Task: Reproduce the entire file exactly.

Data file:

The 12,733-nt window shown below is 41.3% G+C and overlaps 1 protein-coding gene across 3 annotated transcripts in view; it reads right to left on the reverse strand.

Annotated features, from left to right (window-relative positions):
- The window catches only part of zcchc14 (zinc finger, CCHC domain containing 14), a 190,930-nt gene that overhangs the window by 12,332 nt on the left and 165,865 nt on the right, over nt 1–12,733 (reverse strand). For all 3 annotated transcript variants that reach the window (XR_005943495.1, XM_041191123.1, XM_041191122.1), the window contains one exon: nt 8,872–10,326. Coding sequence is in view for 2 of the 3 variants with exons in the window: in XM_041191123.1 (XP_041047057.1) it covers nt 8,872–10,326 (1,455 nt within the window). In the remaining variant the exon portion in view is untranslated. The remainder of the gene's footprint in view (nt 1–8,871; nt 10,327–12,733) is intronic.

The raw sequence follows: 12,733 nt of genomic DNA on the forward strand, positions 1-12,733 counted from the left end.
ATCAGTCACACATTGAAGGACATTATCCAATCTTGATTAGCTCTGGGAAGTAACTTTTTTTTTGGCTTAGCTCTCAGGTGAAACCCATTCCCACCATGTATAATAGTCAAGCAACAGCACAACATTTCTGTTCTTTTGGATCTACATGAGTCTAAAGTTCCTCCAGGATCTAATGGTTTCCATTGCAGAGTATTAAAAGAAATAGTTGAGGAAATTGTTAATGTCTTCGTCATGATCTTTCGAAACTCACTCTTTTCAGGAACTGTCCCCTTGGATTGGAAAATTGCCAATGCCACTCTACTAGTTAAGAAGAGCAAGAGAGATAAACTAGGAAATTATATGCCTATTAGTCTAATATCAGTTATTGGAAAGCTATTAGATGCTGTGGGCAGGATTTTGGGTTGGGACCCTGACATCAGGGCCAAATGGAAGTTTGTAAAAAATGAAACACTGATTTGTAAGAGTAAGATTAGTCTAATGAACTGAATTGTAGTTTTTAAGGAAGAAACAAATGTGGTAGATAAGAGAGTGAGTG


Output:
The 12,733-nt window shown below is 41.3% G+C and overlaps 1 protein-coding gene across 3 annotated transcripts in view; it reads right to left on the reverse strand.

Annotated features, from left to right (window-relative positions):
- The window catches only part of zcchc14 (zinc finger, CCHC domain containing 14), a 190,930-nt gene that overhangs the window by 12,332 nt on the left and 165,865 nt on the right, over nt 1–12,733 (reverse strand). For all 3 annotated transcript variants that reach the window (XR_005943495.1, XM_041191123.1, XM_041191122.1), the window contains one exon: nt 8,872–10,326. Coding sequence is in view for 2 of the 3 variants with exons in the window: in XM_041191123.1 (XP_041047057.1) it covers nt 8,872–10,326 (1,455 nt within the window). In the remaining variant the exon portion in view is untranslated. The remainder of the gene's footprint in view (nt 1–8,871; nt 10,327–12,733) is intronic.

The raw sequence follows: 12,733 nt of genomic DNA on the forward strand, positions 1-12,733 counted from the left end.
ATCAGTCACACATTGAAGGACATTATCCAATCTTGATTAGCTCTGGGAAGTAACTTTTTTTTTGGCTTAGCTCTCAGGTGAAACCCATTCCCACCATGTATAATAGTCAAGCAACAGCACAACATTTCTGTTCTTTTGGATCTACATGAGTCTAAAGTTCCTCCAGGATCTAATGGTTTCCATTGCAGAGTATTAAAAGAAATAGTTGAGGAAATTGTTAATGTCTTCGTCATGATCTTTCGAAACTCACTCTTTTCAGGAACTGTCCCCTTGGATTGGAAAATTGCCAATGCCACTCTACTAGTTAAGAAGAGCAAGAGAGATAAACTAGGAAATTATATGCCTATTAGTCTAATATCAGTTATTGGAAAGCTATTAGATGCTGTGGGCAGGATTTTGGGTTGGGACCCTGACATCAGGGCCAAATGGAAGTTTGTAAAAAATGAAACACTGATTTGTAAGAGTAAGATTAGTCTAATGAACTGAATTGTAGTTTTTAAGGAAGAAACAAATGTGGTAGATAAGAGAGTGAGTG